ATLANTA – The ACLU of Georgia has sent a letter to the Bartow County School System Superintendent and Cass High School Principal regarding a report that the school forced students to participate in the March 14 National School Walkout.
According to the report, the entire school was instructed to exit their classrooms and stay in the hallways for several minutes to observe a moment of silence.
Over 75 years ago, the U.S. Supreme Court ruled that “If there is any fixed star in our constitutional constellation, it is that no official, high or petty, can prescribe what shall be orthodox in politics, nationalism, religion, or other matters of opinion.” “Compulsory unification of opinion” is anathema to the First Amendment.
“Schools are free to encourage students to debate the response to any tragedy such as the Parkland shootings,” stated Sean J. Young, Legal Director of the ACLU of Georgia. “However, compelling students to engage in any kind of required collective speech – be it verbal or symbolic – violates the students’ free speech rights under the First Amendment to the Constitution. We urge the school to apologize to its students.”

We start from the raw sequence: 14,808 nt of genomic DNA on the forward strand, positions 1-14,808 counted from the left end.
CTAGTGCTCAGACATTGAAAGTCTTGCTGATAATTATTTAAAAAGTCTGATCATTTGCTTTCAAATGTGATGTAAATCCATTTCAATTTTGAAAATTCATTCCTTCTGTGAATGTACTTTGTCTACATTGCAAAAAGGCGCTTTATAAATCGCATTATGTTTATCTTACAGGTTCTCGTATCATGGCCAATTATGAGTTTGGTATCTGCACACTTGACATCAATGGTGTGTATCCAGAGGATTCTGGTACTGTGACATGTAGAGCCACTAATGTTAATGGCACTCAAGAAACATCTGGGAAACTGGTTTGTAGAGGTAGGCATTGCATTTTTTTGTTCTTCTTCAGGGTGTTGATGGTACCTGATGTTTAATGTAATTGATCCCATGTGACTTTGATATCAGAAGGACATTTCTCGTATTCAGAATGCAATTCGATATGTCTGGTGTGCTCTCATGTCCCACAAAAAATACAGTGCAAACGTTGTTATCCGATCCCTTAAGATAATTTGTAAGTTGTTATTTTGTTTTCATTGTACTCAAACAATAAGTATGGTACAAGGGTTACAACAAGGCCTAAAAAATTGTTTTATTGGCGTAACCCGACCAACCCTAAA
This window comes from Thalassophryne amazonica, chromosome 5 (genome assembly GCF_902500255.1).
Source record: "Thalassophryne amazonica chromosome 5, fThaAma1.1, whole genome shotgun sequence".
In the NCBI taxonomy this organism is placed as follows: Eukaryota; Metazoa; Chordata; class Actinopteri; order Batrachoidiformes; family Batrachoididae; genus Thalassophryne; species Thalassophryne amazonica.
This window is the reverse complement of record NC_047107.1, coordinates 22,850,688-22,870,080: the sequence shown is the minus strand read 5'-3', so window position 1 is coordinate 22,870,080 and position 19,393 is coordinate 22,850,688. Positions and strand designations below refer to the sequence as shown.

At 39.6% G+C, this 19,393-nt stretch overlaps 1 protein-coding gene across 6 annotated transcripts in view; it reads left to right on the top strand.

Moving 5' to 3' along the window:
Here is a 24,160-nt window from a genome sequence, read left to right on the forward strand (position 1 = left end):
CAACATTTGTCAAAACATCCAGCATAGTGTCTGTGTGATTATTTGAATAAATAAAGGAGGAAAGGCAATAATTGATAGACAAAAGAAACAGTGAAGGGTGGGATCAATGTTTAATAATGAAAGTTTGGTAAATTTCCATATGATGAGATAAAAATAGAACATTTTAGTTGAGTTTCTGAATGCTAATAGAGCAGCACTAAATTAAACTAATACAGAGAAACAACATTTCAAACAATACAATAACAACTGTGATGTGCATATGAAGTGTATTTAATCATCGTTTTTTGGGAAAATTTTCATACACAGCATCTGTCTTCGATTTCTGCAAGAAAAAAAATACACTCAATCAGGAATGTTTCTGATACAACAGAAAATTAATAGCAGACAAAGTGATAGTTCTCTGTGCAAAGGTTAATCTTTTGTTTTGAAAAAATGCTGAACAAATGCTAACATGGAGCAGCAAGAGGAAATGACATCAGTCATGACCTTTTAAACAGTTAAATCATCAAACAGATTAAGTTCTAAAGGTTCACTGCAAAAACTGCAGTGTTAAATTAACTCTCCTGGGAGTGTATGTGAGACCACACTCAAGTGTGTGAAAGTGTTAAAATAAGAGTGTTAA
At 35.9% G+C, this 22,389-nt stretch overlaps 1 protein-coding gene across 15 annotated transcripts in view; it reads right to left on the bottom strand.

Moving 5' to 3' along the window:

In its letter, the ACLU of Georgia stated, “It makes no difference that students were not technically required to utter specific words, because the ritual of walking out of the classroom to observe a moment of silence on March 14 was inextricably intertwined with a widely-known message.”
Several weeks ago, the ACLU of Georgia intervened on behalf of a student who was disproportionately punished with five days’ suspension for walking out of class to protest the Parkland shootings.